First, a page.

The double-edged sword: how cyber criminals are exploiting machine learning

6 min read | James Walsh | Article | Information technology sector

how cyber criminals are exploiting machine learning

Cyber criminals have their fingers on the pulse, and they move fast. They’re frequently among the first to adopt new technologies for their own gain, and industries often struggle to pre-empt vulnerabilities to stay one step ahead of criminals. As the rollout of machine learning for positive purposes accelerates, we’re also seeing a whole new range of cyber attacks.
 

We’re seeing this emerge at two levels:

1. Using machine learning to override common security tools.
2. The exploitation of machine learning systems themselves.

 

‘What is your mother’s maiden name?’: How machine learning is used to override standard security measures

We’re all familiar with CAPTCHA – the tool that asks you to either type out a random sequence of characters or to click on the images on the screen with a specified feature, like traffic lights, to prove you’re not a robot. Well, it turns out that robots can do this too, and cyber criminals are capitalising on it.

Machine learning can be taught to recognise objects like bikes, buses, and traffic lights. So, as image recognition improves, machine learning is seeing high success rates against leading CAPTCHA tests.

Even passwords are vulnerable. Machine learning can be used to examine our social media accounts and a dataset can be implied using information we willingly put into the public realm.

Think, for example, how often mums include their maiden name on social media, and then consider how often a password security question asks you for your mother’s maiden name. Best friend? Chances are you’ve tagged that person the most. And how many times have you used your date of birth in a password to make it more secure?

Targeted password infiltration attempts can be made with greater success than standard brute force methods, and they can run thousands of possible password combinations of your social media data in mere moments.

Malware is a huge problem for software and OS suppliers, since these suppliers depend on being able to identify malware and provide updates to protect users. Machine learning is being exploited as a means of creating Chameleon malware, which purposefully targets Wi-Fi access points and morphs its profile to avoid detection.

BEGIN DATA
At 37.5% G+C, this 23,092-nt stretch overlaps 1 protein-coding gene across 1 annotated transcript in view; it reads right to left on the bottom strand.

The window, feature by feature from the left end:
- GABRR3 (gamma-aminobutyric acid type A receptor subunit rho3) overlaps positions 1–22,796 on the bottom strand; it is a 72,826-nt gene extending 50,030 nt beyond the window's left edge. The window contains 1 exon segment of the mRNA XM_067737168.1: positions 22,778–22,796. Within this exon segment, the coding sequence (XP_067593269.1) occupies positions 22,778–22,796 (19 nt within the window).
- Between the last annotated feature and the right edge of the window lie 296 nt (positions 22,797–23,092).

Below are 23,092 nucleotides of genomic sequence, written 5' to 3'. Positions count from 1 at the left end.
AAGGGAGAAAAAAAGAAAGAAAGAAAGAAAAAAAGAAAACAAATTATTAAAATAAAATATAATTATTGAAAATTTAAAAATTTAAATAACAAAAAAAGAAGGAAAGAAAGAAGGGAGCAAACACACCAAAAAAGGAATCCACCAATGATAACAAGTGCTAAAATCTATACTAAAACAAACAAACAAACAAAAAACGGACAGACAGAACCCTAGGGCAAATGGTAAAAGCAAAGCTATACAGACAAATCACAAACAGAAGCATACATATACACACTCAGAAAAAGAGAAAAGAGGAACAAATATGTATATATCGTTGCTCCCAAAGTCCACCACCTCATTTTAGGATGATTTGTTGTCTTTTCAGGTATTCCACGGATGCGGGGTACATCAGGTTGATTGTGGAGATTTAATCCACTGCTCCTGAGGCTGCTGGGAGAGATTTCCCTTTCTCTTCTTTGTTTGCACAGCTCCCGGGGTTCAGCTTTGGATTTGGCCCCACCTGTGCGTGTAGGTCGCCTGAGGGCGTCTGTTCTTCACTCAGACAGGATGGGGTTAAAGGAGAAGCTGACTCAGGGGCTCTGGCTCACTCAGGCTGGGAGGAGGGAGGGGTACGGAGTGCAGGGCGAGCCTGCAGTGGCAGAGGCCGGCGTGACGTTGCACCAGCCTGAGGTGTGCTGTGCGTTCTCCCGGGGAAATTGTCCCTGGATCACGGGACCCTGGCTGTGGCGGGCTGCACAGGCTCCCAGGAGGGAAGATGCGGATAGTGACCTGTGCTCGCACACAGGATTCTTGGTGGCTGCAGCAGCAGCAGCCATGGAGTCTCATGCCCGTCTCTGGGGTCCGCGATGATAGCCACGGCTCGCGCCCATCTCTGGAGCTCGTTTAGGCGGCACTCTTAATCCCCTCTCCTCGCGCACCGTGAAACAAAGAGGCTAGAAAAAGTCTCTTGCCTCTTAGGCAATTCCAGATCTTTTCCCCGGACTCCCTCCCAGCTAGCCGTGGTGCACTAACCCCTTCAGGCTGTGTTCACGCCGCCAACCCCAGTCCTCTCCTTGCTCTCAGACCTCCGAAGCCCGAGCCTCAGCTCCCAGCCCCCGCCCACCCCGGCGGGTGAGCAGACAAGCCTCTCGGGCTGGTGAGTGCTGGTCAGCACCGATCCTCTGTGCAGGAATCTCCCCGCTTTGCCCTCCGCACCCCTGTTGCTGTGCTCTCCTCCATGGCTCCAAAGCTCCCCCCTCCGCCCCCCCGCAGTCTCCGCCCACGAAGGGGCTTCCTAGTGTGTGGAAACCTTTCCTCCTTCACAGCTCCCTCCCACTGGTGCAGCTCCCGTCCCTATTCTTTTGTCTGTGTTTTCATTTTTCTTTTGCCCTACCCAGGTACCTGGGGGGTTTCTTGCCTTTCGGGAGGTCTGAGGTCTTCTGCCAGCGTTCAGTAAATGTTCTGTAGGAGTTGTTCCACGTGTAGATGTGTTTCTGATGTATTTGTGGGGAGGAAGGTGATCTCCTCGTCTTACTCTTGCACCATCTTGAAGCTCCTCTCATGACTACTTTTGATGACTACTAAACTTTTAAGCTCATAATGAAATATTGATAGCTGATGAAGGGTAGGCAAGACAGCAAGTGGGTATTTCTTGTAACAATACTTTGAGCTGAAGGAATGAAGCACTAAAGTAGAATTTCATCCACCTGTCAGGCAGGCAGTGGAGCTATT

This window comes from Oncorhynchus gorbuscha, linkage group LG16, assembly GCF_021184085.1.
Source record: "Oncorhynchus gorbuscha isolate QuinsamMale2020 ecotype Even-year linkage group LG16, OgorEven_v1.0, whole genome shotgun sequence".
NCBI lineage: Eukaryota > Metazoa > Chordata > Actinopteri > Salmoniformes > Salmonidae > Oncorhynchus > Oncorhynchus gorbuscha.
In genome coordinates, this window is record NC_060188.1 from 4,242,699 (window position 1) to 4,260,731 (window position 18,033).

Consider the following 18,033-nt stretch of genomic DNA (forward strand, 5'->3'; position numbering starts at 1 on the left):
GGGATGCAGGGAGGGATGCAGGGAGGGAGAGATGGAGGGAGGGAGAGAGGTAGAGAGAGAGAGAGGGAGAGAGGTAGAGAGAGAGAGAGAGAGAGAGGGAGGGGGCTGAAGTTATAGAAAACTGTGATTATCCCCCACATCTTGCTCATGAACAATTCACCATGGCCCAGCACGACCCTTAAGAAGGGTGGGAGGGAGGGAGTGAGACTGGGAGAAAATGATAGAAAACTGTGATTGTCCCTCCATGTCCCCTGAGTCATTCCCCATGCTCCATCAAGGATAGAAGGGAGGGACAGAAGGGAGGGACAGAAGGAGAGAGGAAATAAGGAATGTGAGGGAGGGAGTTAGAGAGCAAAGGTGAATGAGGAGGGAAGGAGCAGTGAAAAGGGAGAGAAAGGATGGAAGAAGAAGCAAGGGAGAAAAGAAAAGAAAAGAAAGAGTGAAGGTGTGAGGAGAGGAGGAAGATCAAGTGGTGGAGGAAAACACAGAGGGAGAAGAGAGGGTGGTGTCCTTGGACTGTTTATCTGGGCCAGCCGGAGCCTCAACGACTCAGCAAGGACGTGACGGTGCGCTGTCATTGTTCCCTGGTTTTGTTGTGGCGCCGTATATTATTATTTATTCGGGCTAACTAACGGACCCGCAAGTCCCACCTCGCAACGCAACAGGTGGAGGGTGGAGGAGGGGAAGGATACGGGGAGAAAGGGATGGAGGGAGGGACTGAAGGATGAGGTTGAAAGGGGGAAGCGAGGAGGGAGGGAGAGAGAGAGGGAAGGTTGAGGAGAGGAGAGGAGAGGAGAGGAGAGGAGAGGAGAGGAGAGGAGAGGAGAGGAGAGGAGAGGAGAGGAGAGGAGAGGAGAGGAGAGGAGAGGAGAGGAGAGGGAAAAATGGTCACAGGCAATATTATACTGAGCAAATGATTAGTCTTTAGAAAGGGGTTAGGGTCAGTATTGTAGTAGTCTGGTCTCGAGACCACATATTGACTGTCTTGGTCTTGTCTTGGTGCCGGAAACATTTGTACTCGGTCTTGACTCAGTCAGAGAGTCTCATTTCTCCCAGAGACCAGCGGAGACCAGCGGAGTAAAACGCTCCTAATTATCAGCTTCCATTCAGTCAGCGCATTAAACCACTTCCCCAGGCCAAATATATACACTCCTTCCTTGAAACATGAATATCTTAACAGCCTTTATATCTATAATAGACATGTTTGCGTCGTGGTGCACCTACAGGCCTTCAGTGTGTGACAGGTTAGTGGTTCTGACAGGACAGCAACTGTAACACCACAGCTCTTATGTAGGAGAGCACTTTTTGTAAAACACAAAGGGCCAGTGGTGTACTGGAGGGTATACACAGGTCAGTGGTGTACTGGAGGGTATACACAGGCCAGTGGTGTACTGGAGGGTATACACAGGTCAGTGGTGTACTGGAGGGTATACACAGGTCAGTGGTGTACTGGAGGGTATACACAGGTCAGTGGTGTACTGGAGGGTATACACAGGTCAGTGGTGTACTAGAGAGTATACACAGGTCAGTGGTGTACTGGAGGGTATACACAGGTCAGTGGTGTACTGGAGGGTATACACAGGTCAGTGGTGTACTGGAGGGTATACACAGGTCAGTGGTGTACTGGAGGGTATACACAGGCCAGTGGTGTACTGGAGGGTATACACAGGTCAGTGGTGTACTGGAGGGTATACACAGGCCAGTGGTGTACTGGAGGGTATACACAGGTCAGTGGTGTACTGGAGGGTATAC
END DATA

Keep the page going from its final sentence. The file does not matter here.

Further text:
Fast-spreading ‘poisoned’ data: How cyber criminals can exploit vulnerabilities within machine learning systems

Criminals are increasingly exploiting new vulnerabilities within machine learning models themselves, for example by tampering with learning datasets.

Most machine learning algorithms need a large set of data to learn trends and train models. To lighten the load, developers sometimes download these datasets from public platforms. If a hacker is able to introduce a subtle change to a publicly available dataset, a single white pixel on an image would suffice, then this vulnerability can very easily spread across the web and could lead to a widespread data poisoning attack.

Similarly, if a hacker is able to tamper with a source dataset and introduce a bias, then the model becomes ‘poisoned’ and ineffective. Consider this scenario: machine learning reads a huge range of news articles to identify sentiment, but then it’s targeted by enough fake news articles to introduce a bias and impact the overall outcome.

In models with small-scale datasets, including some medical trials, it may even be possible to reverse engineer the machine learning model to uncover the original data, which could have huge implications for patient confidentiality.

 

Businesses are at risk

Machine learning can be very beneficial for businesses: it increases process automation, enhances user behaviour analysis, and improves security. However, as with all forms of technology, machine learning also has the potential to be exploited by cyber criminals, given the opportunity. AI-driven cyber threats remain prolific, with attackers manipulating models and AI-generated deepfakes for the purposes of social engineering. With so many global elections in 2024 the use of deep fakes is expected to rise. The AI-generated deep fakes are not just of politicians and celebrities but now are being utilised to impersonate key individuals and stakeholders within organisations.

It’s therefore essential for all organisations to deploy the necessary technologies and invest in hiring top-tier cyber security talent to make sure they remain one step ahead of the competition.

Are you looking to protect your organisation from the threat of cyber attacks? Register a job with us today and benefit from the expertise of our specialist consultants and our extensive talent network of cyber security experts. 

 

About this author

James Walsh, Business Director for Cyber Security, Hays UK&I

James Walsh is a CISMP-certified specialist in senior and executive-level technology recruitment and consulting across a wealth of industry sectors. His passion for cyber security began over ten years ago when he started exploring the intricacies and complexities that come hand-in-hand with the mass adoption of technology. This passion has led him to lead security practices across recruitment, consultancy and advisory across the cyber domain supporting large FTSE 100 organisations, government departments through to start ups.

As the Business Director for Cyber Security UK&I at Hays, James helps tech and cyber professionals progress their careers and ensures organisations have access to the very best cyber security talent and consulting solutions to help secure their businesses. 

Contact James today to find out more about how we can support your professional needs in cyber security.

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